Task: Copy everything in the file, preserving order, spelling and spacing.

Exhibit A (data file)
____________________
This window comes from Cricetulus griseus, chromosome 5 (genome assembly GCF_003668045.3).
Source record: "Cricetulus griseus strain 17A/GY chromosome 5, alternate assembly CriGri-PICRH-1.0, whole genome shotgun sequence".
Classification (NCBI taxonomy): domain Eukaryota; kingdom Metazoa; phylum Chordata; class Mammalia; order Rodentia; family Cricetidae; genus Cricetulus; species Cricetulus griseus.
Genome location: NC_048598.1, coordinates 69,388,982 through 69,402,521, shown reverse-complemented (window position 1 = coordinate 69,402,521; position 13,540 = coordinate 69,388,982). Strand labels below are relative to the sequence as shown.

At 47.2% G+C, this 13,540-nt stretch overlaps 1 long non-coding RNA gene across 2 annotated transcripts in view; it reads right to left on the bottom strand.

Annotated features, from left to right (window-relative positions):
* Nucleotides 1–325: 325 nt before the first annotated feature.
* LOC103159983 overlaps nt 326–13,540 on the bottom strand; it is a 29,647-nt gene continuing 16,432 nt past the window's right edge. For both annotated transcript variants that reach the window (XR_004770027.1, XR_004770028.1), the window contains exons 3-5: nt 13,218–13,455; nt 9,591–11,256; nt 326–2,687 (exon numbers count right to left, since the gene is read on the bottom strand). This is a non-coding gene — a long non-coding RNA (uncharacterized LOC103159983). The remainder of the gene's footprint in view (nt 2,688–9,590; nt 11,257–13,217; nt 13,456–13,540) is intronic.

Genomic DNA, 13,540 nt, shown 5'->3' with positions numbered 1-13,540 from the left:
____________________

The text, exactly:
This window comes from Cricetulus griseus, chromosome 5 (genome assembly GCF_003668045.3).
Source record: "Cricetulus griseus strain 17A/GY chromosome 5, alternate assembly CriGri-PICRH-1.0, whole genome shotgun sequence".
Classification (NCBI taxonomy): domain Eukaryota; kingdom Metazoa; phylum Chordata; class Mammalia; order Rodentia; family Cricetidae; genus Cricetulus; species Cricetulus griseus.
Genome location: NC_048598.1, coordinates 69,388,982 through 69,402,521, shown reverse-complemented (window position 1 = coordinate 69,402,521; position 13,540 = coordinate 69,388,982). Strand labels below are relative to the sequence as shown.

At 47.2% G+C, this 13,540-nt stretch overlaps 1 long non-coding RNA gene across 2 annotated transcripts in view; it reads right to left on the bottom strand.

Annotated features, from left to right (window-relative positions):
* Nucleotides 1–325: 325 nt before the first annotated feature.
* LOC103159983 overlaps nt 326–13,540 on the bottom strand; it is a 29,647-nt gene continuing 16,432 nt past the window's right edge. For both annotated transcript variants that reach the window (XR_004770027.1, XR_004770028.1), the window contains exons 3-5: nt 13,218–13,455; nt 9,591–11,256; nt 326–2,687 (exon numbers count right to left, since the gene is read on the bottom strand). This is a non-coding gene — a long non-coding RNA (uncharacterized LOC103159983). The remainder of the gene's footprint in view (nt 2,688–9,590; nt 11,257–13,217; nt 13,456–13,540) is intronic.

Genomic DNA, 13,540 nt, shown 5'->3' with positions numbered 1-13,540 from the left: